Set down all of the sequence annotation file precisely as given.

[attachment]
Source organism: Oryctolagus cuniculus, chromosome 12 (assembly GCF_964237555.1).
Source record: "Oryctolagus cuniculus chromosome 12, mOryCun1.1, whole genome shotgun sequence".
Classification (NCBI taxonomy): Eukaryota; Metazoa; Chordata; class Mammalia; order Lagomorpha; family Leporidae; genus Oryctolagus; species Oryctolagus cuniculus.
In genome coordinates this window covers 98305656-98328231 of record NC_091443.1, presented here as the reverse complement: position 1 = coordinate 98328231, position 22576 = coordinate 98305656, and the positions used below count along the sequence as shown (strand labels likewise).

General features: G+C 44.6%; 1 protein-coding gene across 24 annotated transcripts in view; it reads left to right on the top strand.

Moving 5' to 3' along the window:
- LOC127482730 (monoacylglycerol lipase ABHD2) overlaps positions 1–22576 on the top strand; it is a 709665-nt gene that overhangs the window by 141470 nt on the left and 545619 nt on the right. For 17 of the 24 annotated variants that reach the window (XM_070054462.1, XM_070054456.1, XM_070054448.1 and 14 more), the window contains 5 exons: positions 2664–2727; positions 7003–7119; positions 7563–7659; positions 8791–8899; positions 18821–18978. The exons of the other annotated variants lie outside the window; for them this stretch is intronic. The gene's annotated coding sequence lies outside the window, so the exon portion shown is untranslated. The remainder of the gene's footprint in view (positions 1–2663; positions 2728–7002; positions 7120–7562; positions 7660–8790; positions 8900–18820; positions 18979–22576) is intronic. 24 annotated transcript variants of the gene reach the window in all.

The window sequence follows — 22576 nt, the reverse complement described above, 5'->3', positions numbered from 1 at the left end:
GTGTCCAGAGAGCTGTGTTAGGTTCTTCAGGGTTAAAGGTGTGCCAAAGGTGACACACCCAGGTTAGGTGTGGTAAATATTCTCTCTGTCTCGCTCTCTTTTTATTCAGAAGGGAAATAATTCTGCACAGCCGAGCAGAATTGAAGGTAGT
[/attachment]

Source organism: Oryctolagus cuniculus, chromosome 12 (assembly GCF_964237555.1).
Source record: "Oryctolagus cuniculus chromosome 12, mOryCun1.1, whole genome shotgun sequence".
Classification (NCBI taxonomy): Eukaryota; Metazoa; Chordata; class Mammalia; order Lagomorpha; family Leporidae; genus Oryctolagus; species Oryctolagus cuniculus.
In genome coordinates this window covers 98305656-98328231 of record NC_091443.1, presented here as the reverse complement: position 1 = coordinate 98328231, position 22576 = coordinate 98305656, and the positions used below count along the sequence as shown (strand labels likewise).

General features: G+C 44.6%; 1 protein-coding gene across 24 annotated transcripts in view; it reads left to right on the top strand.

Moving 5' to 3' along the window:
- LOC127482730 (monoacylglycerol lipase ABHD2) overlaps positions 1–22576 on the top strand; it is a 709665-nt gene that overhangs the window by 141470 nt on the left and 545619 nt on the right. For 17 of the 24 annotated variants that reach the window (XM_070054462.1, XM_070054456.1, XM_070054448.1 and 14 more), the window contains 5 exons: positions 2664–2727; positions 7003–7119; positions 7563–7659; positions 8791–8899; positions 18821–18978. The exons of the other annotated variants lie outside the window; for them this stretch is intronic. The gene's annotated coding sequence lies outside the window, so the exon portion shown is untranslated. The remainder of the gene's footprint in view (positions 1–2663; positions 2728–7002; positions 7120–7562; positions 7660–8790; positions 8900–18820; positions 18979–22576) is intronic. 24 annotated transcript variants of the gene reach the window in all.

The window sequence follows — 22576 nt, the reverse complement described above, 5'->3', positions numbered from 1 at the left end:
GTGTCCAGAGAGCTGTGTTAGGTTCTTCAGGGTTAAAGGTGTGCCAAAGGTGACACACCCAGGTTAGGTGTGGTAAATATTCTCTCTGTCTCGCTCTCTTTTTATTCAGAAGGGAAATAATTCTGCACAGCCGAGCAGAATTGAAGGTAGT